# What are the almost periodic functions on the complex plane?

The almost periodic functions on the real line can be characterized as uniform limits of trigonometric functions. I was wondering whether a similar definition exists on the complex plane (a locally compact group under addition).

In particular, I am trying to figure out if there exists a non-constant almost periodic function $$f$$ on $$\mathbb{C}$$ such that $$f$$ is invariant under rotations i.e. $$f(tz) = f(z)$$ for all $$t\in \mathbb{T}$$, $$z\in \mathbb{C}$$.

Any help is much appreciated.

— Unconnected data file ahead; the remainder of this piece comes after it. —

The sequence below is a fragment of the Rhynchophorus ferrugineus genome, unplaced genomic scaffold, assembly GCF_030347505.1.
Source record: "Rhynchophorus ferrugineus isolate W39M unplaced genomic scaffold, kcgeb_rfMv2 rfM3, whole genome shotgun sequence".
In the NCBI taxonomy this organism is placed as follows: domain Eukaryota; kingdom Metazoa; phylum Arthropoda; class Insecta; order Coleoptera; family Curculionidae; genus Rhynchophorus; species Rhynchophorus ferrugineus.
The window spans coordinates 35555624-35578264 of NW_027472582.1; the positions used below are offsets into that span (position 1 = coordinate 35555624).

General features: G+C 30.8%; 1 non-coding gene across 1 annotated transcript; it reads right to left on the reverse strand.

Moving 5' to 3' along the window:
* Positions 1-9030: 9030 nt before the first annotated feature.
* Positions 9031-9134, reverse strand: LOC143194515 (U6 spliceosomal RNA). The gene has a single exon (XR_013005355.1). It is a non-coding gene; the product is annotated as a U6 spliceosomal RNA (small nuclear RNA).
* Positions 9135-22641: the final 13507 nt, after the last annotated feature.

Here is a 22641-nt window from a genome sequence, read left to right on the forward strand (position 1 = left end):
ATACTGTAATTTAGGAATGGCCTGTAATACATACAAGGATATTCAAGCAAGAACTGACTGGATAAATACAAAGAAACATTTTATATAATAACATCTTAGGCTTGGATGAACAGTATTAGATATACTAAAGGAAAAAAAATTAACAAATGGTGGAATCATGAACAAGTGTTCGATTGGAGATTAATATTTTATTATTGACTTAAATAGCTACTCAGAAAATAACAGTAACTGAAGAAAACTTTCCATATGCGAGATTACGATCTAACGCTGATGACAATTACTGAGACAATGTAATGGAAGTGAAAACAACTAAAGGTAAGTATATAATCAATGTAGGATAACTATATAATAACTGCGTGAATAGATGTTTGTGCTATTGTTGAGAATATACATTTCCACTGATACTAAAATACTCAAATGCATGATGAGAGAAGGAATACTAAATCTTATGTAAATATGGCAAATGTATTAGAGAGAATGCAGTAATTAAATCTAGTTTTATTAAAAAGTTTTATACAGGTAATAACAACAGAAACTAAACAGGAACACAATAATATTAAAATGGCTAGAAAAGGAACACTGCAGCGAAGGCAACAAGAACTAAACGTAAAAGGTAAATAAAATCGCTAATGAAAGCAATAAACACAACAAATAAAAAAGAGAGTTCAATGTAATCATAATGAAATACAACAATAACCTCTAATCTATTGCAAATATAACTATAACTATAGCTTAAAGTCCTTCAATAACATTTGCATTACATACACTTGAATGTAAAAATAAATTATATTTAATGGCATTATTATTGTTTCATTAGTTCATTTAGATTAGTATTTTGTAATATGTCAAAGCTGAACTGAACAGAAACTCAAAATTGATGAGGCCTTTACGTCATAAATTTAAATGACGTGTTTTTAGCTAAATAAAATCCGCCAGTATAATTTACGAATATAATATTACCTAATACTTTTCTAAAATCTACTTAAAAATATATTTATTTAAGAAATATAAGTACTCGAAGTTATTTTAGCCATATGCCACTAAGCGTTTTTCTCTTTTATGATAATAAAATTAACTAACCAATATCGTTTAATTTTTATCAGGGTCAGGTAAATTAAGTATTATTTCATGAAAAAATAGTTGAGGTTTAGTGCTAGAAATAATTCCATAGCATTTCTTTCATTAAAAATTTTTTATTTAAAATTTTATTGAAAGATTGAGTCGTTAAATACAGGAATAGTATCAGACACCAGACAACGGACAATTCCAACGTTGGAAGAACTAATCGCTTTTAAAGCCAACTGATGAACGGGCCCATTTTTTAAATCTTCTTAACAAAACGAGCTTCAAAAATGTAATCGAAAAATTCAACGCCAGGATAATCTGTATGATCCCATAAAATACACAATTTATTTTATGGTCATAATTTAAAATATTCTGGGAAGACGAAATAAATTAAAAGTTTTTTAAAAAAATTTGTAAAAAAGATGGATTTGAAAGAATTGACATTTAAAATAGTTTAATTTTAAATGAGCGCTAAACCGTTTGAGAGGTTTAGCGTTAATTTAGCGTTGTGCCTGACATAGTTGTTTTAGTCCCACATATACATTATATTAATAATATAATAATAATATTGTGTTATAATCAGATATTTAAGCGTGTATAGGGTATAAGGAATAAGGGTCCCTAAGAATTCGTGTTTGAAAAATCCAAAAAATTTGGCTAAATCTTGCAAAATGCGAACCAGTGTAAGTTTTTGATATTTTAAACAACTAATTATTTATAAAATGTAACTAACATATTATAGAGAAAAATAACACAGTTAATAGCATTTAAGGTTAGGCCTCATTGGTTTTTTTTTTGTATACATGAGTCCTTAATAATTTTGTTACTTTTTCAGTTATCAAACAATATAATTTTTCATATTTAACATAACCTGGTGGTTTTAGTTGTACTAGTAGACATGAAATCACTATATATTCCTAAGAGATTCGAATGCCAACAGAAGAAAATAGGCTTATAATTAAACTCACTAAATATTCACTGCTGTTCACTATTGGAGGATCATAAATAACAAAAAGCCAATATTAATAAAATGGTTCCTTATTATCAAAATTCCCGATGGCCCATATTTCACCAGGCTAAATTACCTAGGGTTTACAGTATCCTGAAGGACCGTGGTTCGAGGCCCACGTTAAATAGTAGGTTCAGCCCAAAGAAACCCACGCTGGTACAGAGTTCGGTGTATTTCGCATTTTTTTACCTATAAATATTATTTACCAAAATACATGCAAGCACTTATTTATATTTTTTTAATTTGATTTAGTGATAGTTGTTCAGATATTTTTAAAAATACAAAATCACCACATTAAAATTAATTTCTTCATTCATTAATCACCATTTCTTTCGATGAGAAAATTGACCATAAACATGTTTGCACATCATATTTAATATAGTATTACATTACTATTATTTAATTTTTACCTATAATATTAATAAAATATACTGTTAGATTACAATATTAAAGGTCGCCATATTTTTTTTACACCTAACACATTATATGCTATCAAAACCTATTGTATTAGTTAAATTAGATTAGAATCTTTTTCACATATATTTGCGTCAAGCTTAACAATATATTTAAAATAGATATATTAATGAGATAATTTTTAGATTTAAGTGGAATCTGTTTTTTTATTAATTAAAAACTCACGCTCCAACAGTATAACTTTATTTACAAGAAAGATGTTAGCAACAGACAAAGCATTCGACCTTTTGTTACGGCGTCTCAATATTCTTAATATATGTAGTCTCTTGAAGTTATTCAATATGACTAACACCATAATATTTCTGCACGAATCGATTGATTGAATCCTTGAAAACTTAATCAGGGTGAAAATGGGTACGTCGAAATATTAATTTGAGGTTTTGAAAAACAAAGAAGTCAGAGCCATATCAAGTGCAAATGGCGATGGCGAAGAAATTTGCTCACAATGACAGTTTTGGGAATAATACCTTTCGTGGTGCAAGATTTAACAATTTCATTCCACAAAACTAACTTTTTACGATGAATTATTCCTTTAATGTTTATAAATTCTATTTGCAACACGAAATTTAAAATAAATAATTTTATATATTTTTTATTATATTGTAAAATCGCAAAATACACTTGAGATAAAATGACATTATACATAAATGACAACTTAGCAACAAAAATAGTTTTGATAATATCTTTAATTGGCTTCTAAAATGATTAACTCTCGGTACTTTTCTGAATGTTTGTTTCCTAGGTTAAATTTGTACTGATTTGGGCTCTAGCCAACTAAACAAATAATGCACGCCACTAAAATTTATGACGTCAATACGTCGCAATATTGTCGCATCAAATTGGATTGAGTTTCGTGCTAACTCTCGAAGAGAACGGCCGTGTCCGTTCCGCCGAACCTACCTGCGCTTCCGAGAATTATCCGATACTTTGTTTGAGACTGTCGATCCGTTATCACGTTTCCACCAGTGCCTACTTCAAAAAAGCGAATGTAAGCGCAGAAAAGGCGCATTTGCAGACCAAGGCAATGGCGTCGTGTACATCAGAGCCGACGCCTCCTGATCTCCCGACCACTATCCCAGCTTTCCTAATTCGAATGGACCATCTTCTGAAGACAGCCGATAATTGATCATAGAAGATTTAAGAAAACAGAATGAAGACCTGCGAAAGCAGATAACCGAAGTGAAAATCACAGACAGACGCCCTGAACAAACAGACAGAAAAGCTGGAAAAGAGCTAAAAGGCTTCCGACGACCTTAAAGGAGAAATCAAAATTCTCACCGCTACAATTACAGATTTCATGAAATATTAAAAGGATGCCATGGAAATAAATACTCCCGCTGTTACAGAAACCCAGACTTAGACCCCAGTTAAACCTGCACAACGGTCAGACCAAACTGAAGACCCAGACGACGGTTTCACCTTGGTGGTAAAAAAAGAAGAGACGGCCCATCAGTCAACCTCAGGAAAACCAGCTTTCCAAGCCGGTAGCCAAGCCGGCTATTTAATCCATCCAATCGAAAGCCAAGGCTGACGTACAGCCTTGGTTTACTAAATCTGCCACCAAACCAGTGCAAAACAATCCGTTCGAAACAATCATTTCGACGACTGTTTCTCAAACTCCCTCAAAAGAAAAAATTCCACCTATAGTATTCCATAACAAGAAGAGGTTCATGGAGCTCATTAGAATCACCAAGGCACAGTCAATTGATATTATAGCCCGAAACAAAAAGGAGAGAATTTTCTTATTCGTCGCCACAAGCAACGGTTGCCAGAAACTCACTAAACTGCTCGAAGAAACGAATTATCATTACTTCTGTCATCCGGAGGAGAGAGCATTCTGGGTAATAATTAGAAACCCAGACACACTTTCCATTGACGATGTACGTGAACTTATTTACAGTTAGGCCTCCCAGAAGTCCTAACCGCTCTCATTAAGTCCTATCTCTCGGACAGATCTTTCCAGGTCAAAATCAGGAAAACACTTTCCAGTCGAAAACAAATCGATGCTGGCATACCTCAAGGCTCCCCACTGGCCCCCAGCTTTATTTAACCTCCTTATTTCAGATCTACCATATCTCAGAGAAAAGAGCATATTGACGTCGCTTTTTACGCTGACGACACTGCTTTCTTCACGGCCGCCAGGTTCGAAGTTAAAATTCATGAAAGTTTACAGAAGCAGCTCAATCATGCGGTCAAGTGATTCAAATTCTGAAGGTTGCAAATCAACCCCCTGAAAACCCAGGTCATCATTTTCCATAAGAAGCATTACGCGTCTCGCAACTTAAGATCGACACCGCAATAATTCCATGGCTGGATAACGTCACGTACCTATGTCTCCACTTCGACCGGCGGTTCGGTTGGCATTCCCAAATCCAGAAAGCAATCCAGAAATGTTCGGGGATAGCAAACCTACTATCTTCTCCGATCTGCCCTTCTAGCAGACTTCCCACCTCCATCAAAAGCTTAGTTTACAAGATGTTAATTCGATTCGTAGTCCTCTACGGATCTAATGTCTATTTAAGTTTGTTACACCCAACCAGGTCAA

Yes to the first question: the almost periodic functions on any LCA group are the uniform limits of linear combinations of characters. In the case of $$\mathbb{R}^2$$ these are the functions $$e^{i(ax + by)}$$.
I don't see how that immediately answers your second question, but there is an easy negative answer straight from the definition. Suppose $$f$$ is a rotationally invariant nonconstant almost periodic function. WLOG $$f(0,0) =0$$ and $$f(1,0) = 1$$. So $$f$$ is constantly $$1$$ on the unit circle. Now find $$t > 1$$ such that $$f$$ and its shift by $$(t, 0)$$ are uniformly at most $$1/3$$ apart. Then $$f(t,0)$$ is within $$1/3$$ of $$0$$, so the same must be true at any point on the circle of radius $$t$$ about the origin. But at the same time, $$f$$ must be within $$1/3$$ of $$1$$ on the circle of radius $$1$$ about $$(t,0)$$, and that is contradictory.